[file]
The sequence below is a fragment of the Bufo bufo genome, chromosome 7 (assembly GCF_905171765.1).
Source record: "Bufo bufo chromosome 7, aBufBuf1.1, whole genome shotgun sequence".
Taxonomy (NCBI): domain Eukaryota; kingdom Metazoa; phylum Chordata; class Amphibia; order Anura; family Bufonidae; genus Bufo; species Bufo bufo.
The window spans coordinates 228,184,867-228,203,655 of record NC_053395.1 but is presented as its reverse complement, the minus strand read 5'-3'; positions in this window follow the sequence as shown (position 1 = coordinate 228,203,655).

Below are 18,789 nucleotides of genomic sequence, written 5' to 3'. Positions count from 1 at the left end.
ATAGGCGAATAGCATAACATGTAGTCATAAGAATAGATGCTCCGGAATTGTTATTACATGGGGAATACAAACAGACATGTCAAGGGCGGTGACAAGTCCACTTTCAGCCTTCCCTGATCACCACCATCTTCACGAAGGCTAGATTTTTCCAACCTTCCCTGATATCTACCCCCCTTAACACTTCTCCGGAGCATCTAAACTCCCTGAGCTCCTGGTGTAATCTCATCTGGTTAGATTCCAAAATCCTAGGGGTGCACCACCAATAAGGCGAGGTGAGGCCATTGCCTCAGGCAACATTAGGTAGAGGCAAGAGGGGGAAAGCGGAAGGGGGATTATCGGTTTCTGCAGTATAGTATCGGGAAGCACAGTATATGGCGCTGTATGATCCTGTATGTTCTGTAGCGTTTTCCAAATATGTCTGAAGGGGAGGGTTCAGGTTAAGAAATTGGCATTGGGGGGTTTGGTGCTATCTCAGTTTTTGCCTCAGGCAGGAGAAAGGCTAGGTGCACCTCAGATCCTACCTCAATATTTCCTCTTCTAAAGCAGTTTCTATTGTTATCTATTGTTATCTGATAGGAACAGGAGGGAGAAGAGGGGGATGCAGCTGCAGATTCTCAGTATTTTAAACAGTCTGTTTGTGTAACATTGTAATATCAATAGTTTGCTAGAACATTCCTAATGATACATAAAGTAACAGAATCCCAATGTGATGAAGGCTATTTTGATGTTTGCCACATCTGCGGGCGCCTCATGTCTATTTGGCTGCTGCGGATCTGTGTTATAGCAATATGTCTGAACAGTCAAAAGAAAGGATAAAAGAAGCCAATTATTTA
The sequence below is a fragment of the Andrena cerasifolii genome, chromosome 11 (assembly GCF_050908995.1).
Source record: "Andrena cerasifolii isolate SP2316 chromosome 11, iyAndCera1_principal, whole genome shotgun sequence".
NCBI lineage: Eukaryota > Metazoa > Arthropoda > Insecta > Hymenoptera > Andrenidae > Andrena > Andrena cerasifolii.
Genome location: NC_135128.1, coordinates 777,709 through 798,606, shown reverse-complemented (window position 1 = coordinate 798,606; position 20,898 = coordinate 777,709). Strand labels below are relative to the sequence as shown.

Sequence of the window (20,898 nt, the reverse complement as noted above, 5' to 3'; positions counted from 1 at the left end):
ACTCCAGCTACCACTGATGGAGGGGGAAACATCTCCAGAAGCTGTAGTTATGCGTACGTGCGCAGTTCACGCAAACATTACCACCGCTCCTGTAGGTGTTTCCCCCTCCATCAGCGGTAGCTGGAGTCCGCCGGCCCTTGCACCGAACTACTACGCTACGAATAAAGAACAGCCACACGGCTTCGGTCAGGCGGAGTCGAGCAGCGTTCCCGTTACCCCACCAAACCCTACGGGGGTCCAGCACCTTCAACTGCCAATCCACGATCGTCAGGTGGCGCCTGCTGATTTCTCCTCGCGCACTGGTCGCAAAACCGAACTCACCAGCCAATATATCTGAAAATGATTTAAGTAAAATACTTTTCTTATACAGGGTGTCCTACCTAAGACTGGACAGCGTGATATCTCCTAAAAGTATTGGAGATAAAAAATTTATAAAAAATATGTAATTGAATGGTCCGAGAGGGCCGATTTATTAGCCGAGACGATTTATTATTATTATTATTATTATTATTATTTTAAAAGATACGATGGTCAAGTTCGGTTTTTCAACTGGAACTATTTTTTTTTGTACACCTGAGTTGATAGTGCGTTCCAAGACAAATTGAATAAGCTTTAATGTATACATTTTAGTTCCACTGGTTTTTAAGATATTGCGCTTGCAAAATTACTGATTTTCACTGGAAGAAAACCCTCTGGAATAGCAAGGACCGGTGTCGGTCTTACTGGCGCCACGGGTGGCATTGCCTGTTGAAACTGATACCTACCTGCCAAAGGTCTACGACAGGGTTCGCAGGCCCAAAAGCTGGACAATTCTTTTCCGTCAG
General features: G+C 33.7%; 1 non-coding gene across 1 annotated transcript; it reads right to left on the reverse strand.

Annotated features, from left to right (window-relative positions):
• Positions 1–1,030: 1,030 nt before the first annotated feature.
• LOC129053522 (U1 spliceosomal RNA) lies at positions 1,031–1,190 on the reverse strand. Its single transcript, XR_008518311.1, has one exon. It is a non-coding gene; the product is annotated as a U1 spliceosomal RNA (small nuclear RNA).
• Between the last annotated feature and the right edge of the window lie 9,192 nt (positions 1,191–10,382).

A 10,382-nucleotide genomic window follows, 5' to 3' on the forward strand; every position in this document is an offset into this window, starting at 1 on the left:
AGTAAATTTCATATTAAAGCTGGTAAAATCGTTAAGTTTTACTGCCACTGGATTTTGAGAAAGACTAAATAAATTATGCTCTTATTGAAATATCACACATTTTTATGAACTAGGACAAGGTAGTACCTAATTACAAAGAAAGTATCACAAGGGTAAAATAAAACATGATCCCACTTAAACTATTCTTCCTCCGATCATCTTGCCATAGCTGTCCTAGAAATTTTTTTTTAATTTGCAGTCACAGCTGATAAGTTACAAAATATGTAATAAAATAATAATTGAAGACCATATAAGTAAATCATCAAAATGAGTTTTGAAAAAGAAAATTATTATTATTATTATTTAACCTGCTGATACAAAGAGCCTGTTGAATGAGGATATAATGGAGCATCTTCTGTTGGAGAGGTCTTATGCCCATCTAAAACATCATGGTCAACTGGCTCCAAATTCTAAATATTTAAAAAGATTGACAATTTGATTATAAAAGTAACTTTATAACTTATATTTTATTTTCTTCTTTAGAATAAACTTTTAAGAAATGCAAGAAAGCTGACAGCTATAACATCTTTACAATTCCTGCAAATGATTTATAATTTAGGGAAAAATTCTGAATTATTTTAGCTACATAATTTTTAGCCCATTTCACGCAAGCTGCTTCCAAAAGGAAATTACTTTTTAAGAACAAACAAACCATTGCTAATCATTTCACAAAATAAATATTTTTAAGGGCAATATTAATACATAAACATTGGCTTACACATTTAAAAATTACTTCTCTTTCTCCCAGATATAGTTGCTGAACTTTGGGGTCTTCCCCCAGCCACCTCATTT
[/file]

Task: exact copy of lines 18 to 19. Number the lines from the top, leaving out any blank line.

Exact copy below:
A 10,382-nucleotide genomic window follows, 5' to 3' on the forward strand; every position in this document is an offset into this window, starting at 1 on the left:
AGTAAATTTCATATTAAAGCTGGTAAAATCGTTAAGTTTTACTGCCACTGGATTTTGAGAAAGACTAAATAAATTATGCTCTTATTGAAATATCACACATTTTTATGAACTAGGACAAGGTAGTACCTAATTACAAAGAAAGTATCACAAGGGTAAAATAAAACATGATCCCACTTAAACTATTCTTCCTCCGATCATCTTGCCATAGCTGTCCTAGAAATTTTTTTTTAATTTGCAGTCACAGCTGATAAGTTACAAAATATGTAATAAAATAATAATTGAAGACCATATAAGTAAATCATCAAAATGAGTTTTGAAAAAGAAAATTATTATTATTATTATTTAACCTGCTGATACAAAGAGCCTGTTGAATGAGGATATAATGGAGCATCTTCTGTTGGAGAGGTCTTATGCCCATCTAAAACATCATGGTCAACTGGCTCCAAATTCTAAATATTTAAAAAGATTGACAATTTGATTATAAAAGTAACTTTATAACTTATATTTTATTTTCTTCTTTAGAATAAACTTTTAAGAAATGCAAGAAAGCTGACAGCTATAACATCTTTACAATTCCTGCAAATGATTTATAATTTAGGGAAAAATTCTGAATTATTTTAGCTACATAATTTTTAGCCCATTTCACGCAAGCTGCTTCCAAAAGGAAATTACTTTTTAAGAACAAACAAACCATTGCTAATCATTTCACAAAATAAATATTTTTAAGGGCAATATTAATACATAAACATTGGCTTACACATTTAAAAATTACTTCTCTTTCTCCCAGATATAGTTGCTGAACTTTGGGGTCTTCCCCCAGCCACCTCATTT